Why Does Hot Water Freeze Faster?
One of the most intriguing questions that people have asked over the years is whether or not hot water freezes at a quicker pace than cold water does. On the surface, it would seem that the colder water would most likely have a head start to getting to zero degrees, but scientists have proven over time that the hotter water actually does, in fact, freeze faster than cooler water. The reasons are quite complicated, but can be understood.
The Mpemba effect is the process that defines the answer to that intriguing question. It is named after a school student in Tanzania, who figured out the freezing process of his heated milk when he was trying to make ice cream, actually froze quicker than the milk that was cooler. This astounded scientists everywhere and made them think back to the teachings of Aristotle which said many of the same things.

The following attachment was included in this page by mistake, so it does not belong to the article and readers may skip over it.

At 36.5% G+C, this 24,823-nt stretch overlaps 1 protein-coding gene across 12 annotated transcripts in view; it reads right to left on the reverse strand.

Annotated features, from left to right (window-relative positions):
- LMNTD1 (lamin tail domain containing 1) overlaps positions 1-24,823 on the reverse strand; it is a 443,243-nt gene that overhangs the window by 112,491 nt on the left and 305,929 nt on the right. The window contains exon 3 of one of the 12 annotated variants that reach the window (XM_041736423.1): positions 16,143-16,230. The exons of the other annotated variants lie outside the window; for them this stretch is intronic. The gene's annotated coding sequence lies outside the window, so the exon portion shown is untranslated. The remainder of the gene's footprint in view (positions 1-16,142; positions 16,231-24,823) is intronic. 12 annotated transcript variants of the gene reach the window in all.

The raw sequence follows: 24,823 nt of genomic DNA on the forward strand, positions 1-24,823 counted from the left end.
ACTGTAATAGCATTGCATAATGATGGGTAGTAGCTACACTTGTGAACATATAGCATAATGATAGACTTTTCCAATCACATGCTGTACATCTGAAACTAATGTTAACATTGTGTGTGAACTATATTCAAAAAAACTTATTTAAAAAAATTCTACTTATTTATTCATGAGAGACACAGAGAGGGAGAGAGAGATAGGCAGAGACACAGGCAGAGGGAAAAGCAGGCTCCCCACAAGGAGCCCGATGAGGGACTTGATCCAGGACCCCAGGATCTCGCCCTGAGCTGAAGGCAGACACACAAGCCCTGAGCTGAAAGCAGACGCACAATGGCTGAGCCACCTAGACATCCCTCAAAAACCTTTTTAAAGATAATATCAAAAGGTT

It is really hard to fathom how it is physically possible for things that are heated to actually freeze faster than things that are already in a cooler state, but that is exactly how it actually is. Scientists have been baffled by this exciting question for hundreds of years, but I think we have finally come to an ultimate conclusion that nothing is always as it may appear to be.
The human thought process does not naturally let us think about these things in a scientific way and many of us are way too lazy to even attempt to try out a little science project to determine the answers to these intriguing questions. Fortunately, we have had some scientists in the past and scientists in our immediate present that are willing to try these things out and show us the answers to such questions like the cold versus hot water freezing test.